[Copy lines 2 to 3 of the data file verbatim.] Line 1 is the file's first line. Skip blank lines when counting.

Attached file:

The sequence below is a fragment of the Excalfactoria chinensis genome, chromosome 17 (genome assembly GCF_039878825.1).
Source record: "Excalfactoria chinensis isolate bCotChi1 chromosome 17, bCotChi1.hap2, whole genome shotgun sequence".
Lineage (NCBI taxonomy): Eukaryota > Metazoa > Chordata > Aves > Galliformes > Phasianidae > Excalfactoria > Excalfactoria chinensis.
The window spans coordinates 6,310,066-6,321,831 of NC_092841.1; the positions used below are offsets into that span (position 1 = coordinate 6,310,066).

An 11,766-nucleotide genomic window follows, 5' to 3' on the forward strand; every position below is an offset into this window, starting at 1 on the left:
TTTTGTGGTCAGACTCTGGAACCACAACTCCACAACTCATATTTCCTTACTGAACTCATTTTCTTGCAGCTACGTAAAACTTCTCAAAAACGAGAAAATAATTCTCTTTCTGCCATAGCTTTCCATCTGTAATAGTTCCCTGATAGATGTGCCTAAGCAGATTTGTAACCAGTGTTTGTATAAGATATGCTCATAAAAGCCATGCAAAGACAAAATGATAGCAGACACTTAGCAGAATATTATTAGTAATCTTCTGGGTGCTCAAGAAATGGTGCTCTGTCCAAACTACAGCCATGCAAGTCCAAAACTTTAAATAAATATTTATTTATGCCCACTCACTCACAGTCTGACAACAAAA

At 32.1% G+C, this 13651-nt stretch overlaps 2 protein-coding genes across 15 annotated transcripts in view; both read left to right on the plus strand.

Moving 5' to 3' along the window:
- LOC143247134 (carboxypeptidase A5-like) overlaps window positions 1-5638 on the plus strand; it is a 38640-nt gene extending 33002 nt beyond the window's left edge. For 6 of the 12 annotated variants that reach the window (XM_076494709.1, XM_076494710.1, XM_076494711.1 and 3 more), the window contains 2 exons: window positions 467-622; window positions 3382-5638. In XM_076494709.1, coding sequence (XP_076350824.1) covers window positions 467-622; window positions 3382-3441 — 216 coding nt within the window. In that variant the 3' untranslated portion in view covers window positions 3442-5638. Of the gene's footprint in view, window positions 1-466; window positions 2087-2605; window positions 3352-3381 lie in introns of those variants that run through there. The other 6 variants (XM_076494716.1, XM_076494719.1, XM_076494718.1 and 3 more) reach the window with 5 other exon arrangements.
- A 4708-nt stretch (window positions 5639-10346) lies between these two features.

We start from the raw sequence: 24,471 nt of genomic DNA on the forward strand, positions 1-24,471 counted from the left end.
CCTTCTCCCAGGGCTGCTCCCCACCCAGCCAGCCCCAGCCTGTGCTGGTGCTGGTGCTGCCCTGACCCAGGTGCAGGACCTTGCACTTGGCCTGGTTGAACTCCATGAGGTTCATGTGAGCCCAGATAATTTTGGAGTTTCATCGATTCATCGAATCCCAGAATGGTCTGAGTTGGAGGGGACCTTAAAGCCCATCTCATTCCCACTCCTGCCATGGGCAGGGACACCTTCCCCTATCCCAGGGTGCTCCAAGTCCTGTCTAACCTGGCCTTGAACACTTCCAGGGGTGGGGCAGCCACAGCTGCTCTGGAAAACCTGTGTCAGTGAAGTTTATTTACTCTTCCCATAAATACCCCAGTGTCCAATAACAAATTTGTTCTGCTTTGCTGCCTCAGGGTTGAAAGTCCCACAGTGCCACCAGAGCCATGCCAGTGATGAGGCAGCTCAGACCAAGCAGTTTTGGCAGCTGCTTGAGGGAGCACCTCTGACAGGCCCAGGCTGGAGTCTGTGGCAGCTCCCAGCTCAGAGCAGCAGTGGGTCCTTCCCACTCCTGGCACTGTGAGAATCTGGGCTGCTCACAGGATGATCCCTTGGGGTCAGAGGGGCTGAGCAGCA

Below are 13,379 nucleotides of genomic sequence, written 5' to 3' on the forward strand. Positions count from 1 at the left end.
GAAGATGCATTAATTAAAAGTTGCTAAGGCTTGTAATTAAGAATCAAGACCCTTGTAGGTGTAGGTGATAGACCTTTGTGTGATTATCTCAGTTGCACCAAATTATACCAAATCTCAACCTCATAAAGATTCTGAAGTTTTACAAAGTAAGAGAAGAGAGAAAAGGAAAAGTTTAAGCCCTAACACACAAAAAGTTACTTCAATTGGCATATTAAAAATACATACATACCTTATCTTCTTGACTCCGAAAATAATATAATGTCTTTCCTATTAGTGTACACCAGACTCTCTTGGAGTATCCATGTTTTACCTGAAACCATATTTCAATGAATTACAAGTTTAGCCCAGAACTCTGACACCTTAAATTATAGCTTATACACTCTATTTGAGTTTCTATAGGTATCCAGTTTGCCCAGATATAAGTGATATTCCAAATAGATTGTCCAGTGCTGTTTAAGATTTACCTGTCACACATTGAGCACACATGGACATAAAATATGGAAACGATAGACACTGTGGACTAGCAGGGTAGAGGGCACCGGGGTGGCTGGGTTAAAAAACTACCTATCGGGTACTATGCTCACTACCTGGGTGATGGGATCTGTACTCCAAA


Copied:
Source record: "Excalfactoria chinensis isolate bCotChi1 chromosome 17, bCotChi1.hap2, whole genome shotgun sequence".
Lineage (NCBI taxonomy): Eukaryota > Metazoa > Chordata > Aves > Galliformes > Phasianidae > Excalfactoria > Excalfactoria chinensis.